Oxford Business Group Latest Briefing
With the Romanian retail market enjoying double-digit growth and potentially doubling in size over the next three years, retailers are enjoying heady days indeed. Over the medium term, expect hypermarket chains to start looking to consolidate by expanding to smaller cities and honing their strategy for the Romanian consumer market.
Romania's retail market could grow by 100% by the end of 2010, Alain Thys, managing partner of Future Lab, a Belgian consultancy, told a press conference on May 27. Last year, sales in the fast-expanding retail sector were worth around $48.5m, and Thys expects growth of 16.5% to $59.4bn in 2008, a slight slowing from 17.8% last year and 24% in 2006. He added that in the long term, Romania could see retail sales climb to $210bn, equal to the level currently seen in Belgium. As Belgium's population is half that of Romania's 22m, this assessment might be seen as damning with faint praise, but given that Romanian income levels are less than 40% of the European Union (EU) average, and that Belgium is one of the bloc's wealthier countries, the forecast looks more favourable.
In the first three months of this year, retail sales increased 15.9% year-on-year, according to statistics released by the National Statistics Institute (INS) in May. Food sales grew 14.3% compared to the same quarter last year, while non-food sales were 17.3% up. Overall sales in March were up 11.2% on the same month in 2007.
The quarterly performance of individual retailers has also been striking. France's Carrefour, the world's second-biggest retailer (after US-based Wal Mart) reported that sales at its 11 hypermarkets totalled $361.8m in the first three months of 2008, representing growth of 36.8% on the same period last year. Like-for-like growth - that is, growth excluding the effects of store expansion - was 9.8% in the year to the end of March. Last year, Carrefour achieved overall sales of $1.3bn, up almost two-thirds on 2006.
According to Thys, Romania is in the first stage of retail development, which has entailed international retailers bringing in their models from abroad. Significantly, he said that the second stage would involve these firms tailoring their shops more specifically to the local market.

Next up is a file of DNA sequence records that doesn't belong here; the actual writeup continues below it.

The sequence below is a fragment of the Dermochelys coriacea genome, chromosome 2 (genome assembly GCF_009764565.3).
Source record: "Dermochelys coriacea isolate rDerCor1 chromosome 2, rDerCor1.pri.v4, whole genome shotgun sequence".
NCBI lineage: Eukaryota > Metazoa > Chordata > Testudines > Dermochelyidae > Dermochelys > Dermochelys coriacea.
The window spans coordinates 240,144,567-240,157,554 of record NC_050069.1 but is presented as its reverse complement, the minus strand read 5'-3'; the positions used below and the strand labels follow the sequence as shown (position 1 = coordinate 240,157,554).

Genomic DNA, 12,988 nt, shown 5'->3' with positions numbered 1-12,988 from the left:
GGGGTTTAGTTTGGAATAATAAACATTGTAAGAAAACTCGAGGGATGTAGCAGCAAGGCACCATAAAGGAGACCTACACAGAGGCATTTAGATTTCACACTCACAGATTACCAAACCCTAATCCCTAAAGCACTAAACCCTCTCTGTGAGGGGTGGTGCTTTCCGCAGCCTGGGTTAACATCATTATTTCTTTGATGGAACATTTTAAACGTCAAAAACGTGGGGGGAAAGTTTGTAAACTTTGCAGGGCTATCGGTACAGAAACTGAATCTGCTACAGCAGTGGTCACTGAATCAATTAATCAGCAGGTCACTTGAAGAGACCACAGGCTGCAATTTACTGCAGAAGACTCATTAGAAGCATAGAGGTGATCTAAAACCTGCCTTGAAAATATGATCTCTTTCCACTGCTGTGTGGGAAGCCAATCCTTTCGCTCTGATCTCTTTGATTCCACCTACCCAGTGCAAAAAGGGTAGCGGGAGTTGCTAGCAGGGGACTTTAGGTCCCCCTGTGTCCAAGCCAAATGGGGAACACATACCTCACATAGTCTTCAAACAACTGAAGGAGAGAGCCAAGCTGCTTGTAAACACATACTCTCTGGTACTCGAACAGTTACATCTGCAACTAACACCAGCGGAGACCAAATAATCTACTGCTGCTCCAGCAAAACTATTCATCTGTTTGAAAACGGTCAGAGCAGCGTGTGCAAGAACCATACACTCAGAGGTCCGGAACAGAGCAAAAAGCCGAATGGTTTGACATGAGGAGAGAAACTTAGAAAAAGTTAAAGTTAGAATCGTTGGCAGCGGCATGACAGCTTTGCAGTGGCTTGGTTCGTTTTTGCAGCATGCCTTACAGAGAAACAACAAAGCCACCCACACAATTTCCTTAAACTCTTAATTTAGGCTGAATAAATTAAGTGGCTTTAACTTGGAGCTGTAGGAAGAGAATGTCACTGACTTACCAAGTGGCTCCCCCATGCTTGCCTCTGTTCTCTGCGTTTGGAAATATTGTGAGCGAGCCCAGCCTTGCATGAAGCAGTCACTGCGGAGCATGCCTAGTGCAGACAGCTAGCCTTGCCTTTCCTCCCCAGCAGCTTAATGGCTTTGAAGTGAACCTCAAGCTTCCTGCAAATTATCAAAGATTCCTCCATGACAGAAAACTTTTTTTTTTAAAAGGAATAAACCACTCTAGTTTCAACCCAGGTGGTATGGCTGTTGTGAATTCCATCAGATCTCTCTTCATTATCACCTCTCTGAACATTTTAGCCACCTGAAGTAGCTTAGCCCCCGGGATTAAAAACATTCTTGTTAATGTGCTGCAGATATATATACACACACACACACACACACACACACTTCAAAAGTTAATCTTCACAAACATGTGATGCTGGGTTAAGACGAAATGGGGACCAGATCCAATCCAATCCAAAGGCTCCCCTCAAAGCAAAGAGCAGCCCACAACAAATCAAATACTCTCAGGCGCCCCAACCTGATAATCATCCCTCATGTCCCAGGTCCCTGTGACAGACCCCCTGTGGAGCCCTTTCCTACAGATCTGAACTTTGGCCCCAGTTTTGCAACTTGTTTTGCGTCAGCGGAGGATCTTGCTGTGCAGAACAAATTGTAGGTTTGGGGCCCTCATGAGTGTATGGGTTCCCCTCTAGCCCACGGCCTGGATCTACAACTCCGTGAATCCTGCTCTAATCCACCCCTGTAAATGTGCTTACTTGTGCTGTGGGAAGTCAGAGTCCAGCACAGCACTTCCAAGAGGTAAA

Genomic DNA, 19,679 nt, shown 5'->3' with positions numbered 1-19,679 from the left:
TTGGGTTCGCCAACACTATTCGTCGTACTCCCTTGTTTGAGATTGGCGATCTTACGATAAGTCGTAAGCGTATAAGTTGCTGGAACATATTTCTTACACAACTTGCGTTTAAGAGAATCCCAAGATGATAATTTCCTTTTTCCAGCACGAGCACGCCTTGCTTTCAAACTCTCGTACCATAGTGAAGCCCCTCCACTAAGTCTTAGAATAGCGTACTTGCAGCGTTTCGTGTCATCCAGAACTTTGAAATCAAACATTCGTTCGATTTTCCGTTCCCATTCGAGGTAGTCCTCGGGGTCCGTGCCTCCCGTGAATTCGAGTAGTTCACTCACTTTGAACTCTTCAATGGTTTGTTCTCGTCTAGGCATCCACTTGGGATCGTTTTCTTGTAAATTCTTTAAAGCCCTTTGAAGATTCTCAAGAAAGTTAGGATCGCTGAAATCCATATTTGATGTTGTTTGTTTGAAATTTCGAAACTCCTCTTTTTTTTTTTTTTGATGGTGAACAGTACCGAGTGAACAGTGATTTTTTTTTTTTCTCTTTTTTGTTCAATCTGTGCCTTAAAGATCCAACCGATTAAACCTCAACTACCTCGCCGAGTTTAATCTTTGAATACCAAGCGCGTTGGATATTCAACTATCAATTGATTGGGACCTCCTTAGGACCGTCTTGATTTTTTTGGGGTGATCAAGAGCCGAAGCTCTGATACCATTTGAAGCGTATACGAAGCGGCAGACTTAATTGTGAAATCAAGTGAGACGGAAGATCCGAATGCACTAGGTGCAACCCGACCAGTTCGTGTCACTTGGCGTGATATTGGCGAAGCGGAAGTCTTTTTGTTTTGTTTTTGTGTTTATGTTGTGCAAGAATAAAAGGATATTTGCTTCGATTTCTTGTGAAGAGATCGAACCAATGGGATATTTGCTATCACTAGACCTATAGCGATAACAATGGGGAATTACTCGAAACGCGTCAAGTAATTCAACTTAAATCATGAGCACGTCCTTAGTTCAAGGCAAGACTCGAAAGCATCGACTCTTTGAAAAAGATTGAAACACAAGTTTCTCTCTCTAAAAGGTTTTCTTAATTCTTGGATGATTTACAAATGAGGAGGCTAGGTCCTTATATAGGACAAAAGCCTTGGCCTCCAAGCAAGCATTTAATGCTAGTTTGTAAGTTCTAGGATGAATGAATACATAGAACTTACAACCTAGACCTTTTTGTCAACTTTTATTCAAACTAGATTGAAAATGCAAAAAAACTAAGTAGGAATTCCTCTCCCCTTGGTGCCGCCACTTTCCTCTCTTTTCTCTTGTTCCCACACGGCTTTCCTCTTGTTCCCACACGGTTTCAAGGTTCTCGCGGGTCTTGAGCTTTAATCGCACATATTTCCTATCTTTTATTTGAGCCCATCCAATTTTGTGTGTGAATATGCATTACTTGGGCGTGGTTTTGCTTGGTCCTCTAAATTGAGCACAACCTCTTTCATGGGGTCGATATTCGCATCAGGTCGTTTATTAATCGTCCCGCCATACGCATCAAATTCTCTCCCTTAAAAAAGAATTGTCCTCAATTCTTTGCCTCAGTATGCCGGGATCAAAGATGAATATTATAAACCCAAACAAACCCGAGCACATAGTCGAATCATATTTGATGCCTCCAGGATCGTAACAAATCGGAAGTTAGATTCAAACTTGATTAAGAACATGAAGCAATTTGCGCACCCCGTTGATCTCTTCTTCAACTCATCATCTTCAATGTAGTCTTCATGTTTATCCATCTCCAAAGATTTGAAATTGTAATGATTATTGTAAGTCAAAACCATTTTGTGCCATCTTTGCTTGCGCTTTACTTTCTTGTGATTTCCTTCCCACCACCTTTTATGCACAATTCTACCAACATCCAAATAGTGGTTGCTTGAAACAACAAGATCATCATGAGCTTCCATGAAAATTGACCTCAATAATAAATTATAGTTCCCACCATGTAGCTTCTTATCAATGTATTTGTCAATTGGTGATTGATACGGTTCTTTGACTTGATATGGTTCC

Carrefour's success in Romania is partly attributed to the fact that its strategy of locating its hypermarkets as the centrepiece of malls suits the local shopping culture. According to Carrefour sources, Romanians enjoy shopping as a social day out, browsing different shops and perhaps enjoying something to eat in one of the on-site hot food stands.
Carrefour is not the only retailer to flourish in Romania, but for the time being, there appears to be enough growth in the market to accommodate the various players' ambitious expansion plans.
For example, in March, Real, a German hypermarket chain that is part of Metro Group, announced it had achieved sales of $574.18m in Romania in 2007, its first full year of operation in the country. The retailer sees considerably more scope for growth, and is therefore planning to increase its number of hypermarkets in Romania to 21 by the end of the year, from 14 at present. To achieve this, additional investments of more than $220m will be made, according to Tjeerd Jegen, managing director of Real Hypermarket Romania.
Other international retailers in Romania, which include France's CORA, Germany's Kaufland and Dutch firm Spar, are also likely to look to consolidate their position on the market. With wealth spreading quickly to smaller cities, some perceive a race to be the first hypermarket in a particular area, thereby grabbing an early advantage. Others may wish to optimise profitability by tailoring their current network, rather than undergoing an aggressive branch expansion, as they look to a future in which growth is less heady.
In the medium-to-long term the market will mature and a tougher battle for market share will commence. For the time being, however, there is enough space in the market for retailers to flourish and develop their strategies for the future.